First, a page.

The following is a guest article from State Rep. David Meeks:
Recently I was named a Friend of Freedom by the Advance Arkansas Institute, and tend to agree with most of their positions on issues because of the conservative values we both hold. You can imagine my surprise then when a rather harsh blog post went up singling me out for what I said about the ethics amendment and the term limits that are apart of that amendment. You can read it here: Term Limits Camouflage.
It should go without saying that they have the right to post whatever they want. The only thing that I ask is that they are fair and are accurate in what they post. In the Term Limits post, there are some things that are not accurate and insinuations that might lead people to the wrong conclusion. People that know me know I am just about as open and transparent as one can be. People also know I am willing to clarify or expand on what I say so that there should no confusion. It is why I am disappointed in the Arkansas Project and also why I am taking time to write this blog post.
The Arkansas Project writes:
“leave term limits the way they are or use legislative trickery to extend them by sneaking an extension into one of the amendments.”
For a little background, this ethics amendment came about because a group called Regnat Populus got together with two legislators to craft this amendment. It is my understanding that the group that pushed most of the ethics reform in the bill to begin with was ok with adding the term limits to the amendment. It is hardly legislative trickery or sneaking anything in the bill.
“As for why the ballot title doesn’t explain that the amendment would extend term limits, Meeks said that ultimately it’s up to each voter to become informed and read the full amendment personally.”
This is one my “flaws”. I tend to trust the voter maybe a little too much. Yes, I realize that not everyone is going to take time to read the whole amendment or even found out what is in the amendment. They will just read the title and vote based on what it says. To that end, I am willing to support a change in the title to reflect that there is a term limits extension in there.
There was also some debate at the meeting over how much the amendment would extend term limits.
He makes good points in this section.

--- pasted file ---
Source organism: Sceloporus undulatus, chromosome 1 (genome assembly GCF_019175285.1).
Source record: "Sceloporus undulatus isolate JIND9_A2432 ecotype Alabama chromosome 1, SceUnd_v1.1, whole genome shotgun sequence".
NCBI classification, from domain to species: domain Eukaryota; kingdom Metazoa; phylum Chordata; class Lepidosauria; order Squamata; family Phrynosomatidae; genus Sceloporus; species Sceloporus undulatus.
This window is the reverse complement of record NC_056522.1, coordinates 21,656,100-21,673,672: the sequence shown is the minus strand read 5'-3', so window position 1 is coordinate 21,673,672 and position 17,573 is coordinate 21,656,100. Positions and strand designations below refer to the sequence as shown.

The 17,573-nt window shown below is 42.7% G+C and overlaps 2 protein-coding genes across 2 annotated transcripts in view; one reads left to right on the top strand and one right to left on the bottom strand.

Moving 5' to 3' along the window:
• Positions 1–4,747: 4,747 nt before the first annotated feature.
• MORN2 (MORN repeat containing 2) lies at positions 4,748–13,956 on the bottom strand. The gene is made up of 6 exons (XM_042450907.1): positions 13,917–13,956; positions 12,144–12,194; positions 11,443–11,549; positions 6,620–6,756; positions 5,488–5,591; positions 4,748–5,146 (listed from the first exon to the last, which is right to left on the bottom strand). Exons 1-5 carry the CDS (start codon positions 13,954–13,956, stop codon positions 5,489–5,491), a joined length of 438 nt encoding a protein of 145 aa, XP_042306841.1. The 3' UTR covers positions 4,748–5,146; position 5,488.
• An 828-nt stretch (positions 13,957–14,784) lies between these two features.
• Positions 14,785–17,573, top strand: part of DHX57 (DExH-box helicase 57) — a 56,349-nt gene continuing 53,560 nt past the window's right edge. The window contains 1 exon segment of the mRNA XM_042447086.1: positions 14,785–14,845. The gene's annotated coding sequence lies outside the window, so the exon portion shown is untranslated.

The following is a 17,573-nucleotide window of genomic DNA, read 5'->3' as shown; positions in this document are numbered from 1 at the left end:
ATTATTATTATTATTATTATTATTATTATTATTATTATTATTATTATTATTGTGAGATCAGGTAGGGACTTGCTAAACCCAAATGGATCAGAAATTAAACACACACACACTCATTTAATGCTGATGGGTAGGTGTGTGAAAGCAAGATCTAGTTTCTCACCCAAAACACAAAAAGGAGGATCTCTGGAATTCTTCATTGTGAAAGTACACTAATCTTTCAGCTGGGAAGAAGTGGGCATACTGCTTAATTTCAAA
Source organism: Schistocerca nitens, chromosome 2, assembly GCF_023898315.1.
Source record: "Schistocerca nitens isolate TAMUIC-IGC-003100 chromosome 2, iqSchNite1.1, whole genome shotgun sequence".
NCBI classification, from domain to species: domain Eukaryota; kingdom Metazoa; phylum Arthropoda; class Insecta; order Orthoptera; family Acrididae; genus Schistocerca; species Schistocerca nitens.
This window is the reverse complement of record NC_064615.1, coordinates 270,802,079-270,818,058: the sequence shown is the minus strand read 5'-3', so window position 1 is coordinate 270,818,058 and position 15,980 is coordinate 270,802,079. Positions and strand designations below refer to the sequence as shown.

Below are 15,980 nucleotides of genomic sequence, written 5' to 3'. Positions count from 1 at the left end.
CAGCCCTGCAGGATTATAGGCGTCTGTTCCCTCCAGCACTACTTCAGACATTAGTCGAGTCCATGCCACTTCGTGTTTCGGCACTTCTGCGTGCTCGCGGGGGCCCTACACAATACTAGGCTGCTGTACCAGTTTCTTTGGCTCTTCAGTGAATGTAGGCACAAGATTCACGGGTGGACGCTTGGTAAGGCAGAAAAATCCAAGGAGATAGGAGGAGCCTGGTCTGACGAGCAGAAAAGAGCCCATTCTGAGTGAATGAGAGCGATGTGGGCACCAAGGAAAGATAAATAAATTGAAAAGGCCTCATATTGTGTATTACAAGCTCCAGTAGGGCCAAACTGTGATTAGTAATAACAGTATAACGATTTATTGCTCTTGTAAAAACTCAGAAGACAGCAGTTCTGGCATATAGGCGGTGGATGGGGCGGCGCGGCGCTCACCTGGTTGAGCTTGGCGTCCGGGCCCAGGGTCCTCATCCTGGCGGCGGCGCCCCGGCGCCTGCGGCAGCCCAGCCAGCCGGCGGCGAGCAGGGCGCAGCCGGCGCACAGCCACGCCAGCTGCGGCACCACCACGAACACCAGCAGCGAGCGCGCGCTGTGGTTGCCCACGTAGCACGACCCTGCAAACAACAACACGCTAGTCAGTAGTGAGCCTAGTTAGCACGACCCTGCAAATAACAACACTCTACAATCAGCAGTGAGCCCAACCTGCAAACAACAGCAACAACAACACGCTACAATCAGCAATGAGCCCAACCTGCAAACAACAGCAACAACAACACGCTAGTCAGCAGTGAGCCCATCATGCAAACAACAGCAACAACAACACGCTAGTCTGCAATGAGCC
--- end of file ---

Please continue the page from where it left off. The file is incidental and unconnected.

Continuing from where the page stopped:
Parenthetical Pause here:
(because two year terms in the Senate don’t count against a members’ terms, some members may serve up to 10 years) (that should be “serve up to 12 years”).
Look, I get it: legislators don’t like term limits.
Actually, I am ok with term limits. I just think that the ones Arkansas have are too strict and are partly responsible for a fast growing state government as well as some of the major issues that have cropped up. Let’s focus the discussion on what is best for Arkansas when it comes to the length of term limits.
As an aside, our founding fathers also discussed the term limits issue and didn’t include them in the Constitution. They made many of the same arguments both for and against as we do today.
I hope this helps to clear up some things surrounding term limits. As always, if you have any questions or need something clarified, feel free to contact me at: email@example.com.
Editor’s note: Rep. David Meeks asked us to run his response to our Monday post on term limits, an issue about which he has every right to disagree with us. We are happy to do this, but we disagree with his suggestion that our post contained inaccuracies. When we asked him what inaccuracies he had identified, he told us that it was inaccurate for us to write that legislators don’t like term limits. Our view, in contrast, is that a five-word general statement about legislators’ views is clearly a matter of opinion or judgment; matters of opinion or judgment can’t really be inaccurate, although they can be well grounded or poorly grounded. To be frank: anybody who thinks it’s false that legislators, as a class, generally don’t like term limits has not spent much time listening to legislators.
Meeks also states that he is willing to support a change in Issue No. 3’s ballot title so as to disclose that it extends term limits. We see this willingness as an empty promise, because we believe, as a matter of law, Meeks can’t do anything about the ballot title at all. Issue No. 3, now that the legislature has approved it, is like a bullet fired from a gun: it will go before the people in its current form in November 2014 — with its misleading claim of “establishing term limits” — and neither Meeks nor any other legislator can change its content or its trajectory at this point.